Kars4Kids: Can you tell us a particularly rewarding story of a child enrolled in a Forget Me Not Farm program?
Carol Rathmann: There was a girl (Sabrina) who came to Forget Me Not Farm as an 8-year-old. She had been removed from her mother’s care after 8 years of abuse and 26 CPS reports. Her 4 siblings had been removed from the home during her mother’s pregnancy with her.
She was living at the Valley of the Moon Children’s Home when she first arrived. She absolutely loved animals and was fearless around them all, including 2 emus that the rest of us were nervous around. Over the next 10 years we saw her on and off as she moved around the system from foster home to foster home and then to group homes.
There was a period of about 12 months that she was in another county and we didn’t see her. She ended up at a local agency that provides schooling, housing and therapeutic services. Again she was at the farm once a week. As she got close to 18 I knew we had to help her so she was our first mentee in our pilot mentoring program. I matched her with a volunteer who loved kittens (also her passion) and together they worked with kittens but also wrote a foster kitten care manual for children.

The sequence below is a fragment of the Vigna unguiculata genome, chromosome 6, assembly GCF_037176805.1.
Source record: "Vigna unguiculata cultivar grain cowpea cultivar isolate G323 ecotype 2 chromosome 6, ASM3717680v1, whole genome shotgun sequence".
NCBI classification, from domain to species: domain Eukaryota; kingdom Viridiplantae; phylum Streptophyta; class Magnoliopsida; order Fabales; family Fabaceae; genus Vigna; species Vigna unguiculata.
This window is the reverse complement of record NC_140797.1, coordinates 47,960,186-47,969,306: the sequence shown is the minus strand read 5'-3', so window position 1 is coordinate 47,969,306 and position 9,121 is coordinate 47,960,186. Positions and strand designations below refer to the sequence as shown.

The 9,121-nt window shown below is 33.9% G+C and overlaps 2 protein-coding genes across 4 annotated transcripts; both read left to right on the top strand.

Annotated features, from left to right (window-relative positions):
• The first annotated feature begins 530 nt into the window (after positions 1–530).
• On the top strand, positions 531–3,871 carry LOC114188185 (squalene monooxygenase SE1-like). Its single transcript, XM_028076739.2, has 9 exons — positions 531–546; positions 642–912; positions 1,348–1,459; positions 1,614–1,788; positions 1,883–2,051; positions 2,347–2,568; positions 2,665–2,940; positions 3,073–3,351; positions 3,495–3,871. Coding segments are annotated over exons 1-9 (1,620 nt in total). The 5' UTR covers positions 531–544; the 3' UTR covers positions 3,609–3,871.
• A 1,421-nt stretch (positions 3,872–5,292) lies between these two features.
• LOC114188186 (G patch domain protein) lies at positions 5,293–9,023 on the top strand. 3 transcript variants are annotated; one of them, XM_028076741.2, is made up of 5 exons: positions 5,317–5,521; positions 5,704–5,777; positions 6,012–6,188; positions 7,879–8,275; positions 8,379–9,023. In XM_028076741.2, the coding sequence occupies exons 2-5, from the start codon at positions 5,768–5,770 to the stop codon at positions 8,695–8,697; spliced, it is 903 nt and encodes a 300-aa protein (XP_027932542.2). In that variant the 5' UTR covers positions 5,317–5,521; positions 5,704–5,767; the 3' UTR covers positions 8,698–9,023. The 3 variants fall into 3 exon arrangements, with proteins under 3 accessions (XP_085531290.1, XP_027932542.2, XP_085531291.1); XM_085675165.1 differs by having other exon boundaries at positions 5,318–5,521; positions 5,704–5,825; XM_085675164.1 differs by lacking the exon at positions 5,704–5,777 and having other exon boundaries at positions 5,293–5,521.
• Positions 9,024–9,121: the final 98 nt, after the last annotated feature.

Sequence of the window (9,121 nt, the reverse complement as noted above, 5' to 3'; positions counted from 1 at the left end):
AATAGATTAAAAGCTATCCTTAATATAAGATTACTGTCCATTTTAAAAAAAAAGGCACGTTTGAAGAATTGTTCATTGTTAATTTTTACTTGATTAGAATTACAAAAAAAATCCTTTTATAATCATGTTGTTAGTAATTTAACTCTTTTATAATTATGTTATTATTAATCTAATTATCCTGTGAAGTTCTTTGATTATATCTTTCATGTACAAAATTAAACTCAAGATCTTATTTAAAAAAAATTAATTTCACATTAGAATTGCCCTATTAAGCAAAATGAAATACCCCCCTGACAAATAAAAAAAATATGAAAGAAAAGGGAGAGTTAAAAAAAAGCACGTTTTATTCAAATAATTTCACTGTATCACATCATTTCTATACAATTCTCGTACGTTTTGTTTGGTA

When she had her 18th birthday she invited me to her high school graduation ceremony. I was the only one outside of schoolmates and teachers who attended. After the ceremony and lunch she was driven to a new location where she would be living. So on her 18th birthday she lost her school, her group home and friends, children’s services and was moved to a new place where she didn’t know anyone.